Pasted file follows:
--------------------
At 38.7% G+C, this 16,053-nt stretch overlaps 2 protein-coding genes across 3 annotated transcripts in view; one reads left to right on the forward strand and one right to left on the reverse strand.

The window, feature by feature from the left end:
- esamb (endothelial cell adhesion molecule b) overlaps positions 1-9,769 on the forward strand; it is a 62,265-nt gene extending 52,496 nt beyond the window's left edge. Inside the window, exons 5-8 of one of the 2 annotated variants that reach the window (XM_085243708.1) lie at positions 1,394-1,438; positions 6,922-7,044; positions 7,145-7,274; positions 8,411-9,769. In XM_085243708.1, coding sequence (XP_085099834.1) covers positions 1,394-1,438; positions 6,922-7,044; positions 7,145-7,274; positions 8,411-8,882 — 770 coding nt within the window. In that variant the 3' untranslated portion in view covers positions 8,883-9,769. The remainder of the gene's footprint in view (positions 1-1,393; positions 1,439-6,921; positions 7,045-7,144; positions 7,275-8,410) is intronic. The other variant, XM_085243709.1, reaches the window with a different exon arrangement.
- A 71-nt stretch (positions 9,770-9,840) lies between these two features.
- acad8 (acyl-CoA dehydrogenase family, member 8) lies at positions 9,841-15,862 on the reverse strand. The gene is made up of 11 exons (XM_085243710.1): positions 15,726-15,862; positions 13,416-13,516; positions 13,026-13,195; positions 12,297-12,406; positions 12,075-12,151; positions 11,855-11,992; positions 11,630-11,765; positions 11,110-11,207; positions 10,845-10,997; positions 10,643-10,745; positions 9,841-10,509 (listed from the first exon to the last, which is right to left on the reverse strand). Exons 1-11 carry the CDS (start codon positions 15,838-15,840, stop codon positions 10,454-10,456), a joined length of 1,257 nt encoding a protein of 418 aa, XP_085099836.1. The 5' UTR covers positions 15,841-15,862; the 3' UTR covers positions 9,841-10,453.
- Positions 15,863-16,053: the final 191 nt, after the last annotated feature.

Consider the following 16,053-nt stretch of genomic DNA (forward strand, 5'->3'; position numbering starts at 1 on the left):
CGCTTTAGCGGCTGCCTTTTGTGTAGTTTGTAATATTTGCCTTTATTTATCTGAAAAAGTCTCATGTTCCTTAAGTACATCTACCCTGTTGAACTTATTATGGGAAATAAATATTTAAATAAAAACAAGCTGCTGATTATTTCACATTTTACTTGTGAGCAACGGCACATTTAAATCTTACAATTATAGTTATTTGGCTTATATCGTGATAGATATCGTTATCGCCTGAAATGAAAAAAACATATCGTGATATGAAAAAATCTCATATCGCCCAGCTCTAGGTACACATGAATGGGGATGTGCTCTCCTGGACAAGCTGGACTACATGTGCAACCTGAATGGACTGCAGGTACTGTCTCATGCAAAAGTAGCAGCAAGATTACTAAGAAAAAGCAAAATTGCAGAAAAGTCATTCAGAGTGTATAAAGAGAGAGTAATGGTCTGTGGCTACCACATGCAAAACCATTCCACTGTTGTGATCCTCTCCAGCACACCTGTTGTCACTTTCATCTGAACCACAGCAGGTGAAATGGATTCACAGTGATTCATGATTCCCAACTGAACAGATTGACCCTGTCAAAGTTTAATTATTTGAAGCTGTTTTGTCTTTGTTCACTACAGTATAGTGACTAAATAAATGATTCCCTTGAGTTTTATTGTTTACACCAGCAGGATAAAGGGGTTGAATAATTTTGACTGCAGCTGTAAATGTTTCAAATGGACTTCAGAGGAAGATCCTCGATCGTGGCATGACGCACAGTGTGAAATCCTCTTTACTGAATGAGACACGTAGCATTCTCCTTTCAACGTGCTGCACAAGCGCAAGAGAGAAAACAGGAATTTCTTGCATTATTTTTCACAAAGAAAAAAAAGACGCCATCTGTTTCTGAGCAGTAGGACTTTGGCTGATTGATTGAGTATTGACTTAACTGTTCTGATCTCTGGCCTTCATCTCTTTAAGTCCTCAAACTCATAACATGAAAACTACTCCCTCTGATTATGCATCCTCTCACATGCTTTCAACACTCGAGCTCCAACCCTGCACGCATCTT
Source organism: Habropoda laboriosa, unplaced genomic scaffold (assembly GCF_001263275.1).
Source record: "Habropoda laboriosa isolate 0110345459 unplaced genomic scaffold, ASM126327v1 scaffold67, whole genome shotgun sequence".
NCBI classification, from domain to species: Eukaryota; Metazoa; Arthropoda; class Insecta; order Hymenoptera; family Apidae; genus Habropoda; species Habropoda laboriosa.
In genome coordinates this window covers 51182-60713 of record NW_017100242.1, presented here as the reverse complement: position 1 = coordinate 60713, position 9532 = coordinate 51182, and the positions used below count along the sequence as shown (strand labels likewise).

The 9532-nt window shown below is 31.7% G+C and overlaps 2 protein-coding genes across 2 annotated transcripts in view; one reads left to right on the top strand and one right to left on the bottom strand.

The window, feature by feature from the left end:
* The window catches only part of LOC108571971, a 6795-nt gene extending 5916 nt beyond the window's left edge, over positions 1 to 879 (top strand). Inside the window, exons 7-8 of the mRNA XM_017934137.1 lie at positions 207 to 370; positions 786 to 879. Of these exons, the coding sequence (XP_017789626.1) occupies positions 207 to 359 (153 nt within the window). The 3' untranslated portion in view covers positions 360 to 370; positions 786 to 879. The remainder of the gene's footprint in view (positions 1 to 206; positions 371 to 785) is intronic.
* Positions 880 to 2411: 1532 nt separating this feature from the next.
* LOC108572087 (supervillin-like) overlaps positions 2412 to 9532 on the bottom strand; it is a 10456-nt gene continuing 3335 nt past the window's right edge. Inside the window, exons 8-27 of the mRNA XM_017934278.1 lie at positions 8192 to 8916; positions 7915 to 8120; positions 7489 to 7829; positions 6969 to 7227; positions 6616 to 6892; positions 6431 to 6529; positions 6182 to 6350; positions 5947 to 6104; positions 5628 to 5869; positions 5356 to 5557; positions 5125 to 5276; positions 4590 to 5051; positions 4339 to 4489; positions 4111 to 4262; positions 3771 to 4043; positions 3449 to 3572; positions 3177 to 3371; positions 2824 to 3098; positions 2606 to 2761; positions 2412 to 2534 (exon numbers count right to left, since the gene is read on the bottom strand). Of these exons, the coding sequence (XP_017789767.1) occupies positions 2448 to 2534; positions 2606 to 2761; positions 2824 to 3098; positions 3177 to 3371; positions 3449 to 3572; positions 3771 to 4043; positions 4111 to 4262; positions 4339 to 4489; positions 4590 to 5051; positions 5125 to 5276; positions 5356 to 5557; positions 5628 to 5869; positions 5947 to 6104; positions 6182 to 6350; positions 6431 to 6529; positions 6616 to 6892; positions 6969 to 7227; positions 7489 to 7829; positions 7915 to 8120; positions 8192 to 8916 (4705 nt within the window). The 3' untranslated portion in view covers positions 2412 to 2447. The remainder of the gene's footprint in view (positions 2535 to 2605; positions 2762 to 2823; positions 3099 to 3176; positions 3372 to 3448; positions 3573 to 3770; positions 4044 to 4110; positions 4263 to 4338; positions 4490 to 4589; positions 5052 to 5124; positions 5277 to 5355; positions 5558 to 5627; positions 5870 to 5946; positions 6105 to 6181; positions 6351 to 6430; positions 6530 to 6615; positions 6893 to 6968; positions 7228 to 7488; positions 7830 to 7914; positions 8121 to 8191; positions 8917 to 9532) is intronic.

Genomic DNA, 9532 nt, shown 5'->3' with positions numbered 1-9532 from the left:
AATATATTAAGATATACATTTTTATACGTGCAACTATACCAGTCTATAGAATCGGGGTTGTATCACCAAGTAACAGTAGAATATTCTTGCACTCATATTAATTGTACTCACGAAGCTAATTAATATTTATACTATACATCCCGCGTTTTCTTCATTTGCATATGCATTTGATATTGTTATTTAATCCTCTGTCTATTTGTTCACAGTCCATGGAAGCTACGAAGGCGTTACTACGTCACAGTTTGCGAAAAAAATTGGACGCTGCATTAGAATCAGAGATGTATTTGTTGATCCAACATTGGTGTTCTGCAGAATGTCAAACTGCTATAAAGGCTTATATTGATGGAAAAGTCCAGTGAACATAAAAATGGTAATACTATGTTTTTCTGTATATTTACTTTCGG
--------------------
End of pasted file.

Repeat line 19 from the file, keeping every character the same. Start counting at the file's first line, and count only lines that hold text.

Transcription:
AATATATTAAGATATACATTTTTATACGTGCAACTATACCAGTCTATAGAATCGGGGTTGTATCACCAAGTAACAGTAGAATATTCTTGCACTCATATTAATTGTACTCACGAAGCTAATTAATATTTATACTATACATCCCGCGTTTTCTTCATTTGCATATGCATTTGATATTGTTATTTAATCCTCTGTCTATTTGTTCACAGTCCATGGAAGCTACGAAGGCGTTACTACGTCACAGTTTGCGAAAAAAATTGGACGCTGCATTAGAATCAGAGATGTATTTGTTGATCCAACATTGGTGTTCTGCAGAATGTCAAACTGCTATAAAGGCTTATATTGATGGAAAAGTCCAGTGAACATAAAAATGGTAATACTATGTTTTTCTGTATATTTACTTTCGG